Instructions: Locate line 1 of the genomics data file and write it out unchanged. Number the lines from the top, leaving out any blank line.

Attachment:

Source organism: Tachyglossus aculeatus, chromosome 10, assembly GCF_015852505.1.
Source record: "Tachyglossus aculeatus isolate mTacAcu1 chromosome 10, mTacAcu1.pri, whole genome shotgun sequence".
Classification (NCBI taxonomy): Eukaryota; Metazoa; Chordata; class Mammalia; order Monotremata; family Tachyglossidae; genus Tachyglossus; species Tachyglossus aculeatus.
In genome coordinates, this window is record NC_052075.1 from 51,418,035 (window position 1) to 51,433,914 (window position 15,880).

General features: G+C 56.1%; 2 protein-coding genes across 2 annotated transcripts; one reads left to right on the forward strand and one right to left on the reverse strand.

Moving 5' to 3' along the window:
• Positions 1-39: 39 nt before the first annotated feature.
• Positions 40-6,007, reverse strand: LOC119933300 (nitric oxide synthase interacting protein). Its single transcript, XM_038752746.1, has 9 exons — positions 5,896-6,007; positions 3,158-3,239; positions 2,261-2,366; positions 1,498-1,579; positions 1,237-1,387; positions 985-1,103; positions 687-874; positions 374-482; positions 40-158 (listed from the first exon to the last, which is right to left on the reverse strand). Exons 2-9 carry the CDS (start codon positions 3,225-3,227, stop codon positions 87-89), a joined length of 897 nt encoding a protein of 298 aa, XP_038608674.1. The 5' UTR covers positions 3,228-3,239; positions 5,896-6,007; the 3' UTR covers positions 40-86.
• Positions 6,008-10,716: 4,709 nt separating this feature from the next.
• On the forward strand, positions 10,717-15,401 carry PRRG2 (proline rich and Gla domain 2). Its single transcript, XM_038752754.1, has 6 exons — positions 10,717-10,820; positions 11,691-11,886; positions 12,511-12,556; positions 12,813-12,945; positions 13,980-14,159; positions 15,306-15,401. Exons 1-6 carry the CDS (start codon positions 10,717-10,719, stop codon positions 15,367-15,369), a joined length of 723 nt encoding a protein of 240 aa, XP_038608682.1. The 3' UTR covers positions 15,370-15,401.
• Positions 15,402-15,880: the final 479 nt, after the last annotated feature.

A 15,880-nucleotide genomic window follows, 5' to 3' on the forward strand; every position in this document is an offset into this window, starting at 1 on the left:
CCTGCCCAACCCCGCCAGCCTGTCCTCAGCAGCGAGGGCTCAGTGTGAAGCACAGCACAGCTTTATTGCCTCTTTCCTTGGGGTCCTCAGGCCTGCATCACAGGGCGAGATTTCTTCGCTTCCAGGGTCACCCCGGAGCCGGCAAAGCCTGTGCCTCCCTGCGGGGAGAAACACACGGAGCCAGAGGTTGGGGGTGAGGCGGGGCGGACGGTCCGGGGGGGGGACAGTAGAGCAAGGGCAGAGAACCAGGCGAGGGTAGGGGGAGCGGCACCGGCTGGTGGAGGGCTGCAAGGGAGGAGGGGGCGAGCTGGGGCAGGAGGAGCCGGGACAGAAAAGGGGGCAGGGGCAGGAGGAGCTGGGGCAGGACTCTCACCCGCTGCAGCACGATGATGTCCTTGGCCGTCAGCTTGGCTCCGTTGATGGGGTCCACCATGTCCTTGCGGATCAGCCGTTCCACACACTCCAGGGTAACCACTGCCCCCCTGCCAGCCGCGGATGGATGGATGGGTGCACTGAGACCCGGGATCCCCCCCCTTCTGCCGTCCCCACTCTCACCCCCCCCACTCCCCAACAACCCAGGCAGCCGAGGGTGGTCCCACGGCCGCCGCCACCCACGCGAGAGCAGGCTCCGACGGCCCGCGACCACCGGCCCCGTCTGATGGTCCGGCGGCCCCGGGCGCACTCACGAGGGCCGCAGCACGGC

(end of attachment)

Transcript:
Source organism: Tachyglossus aculeatus, chromosome 10, assembly GCF_015852505.1.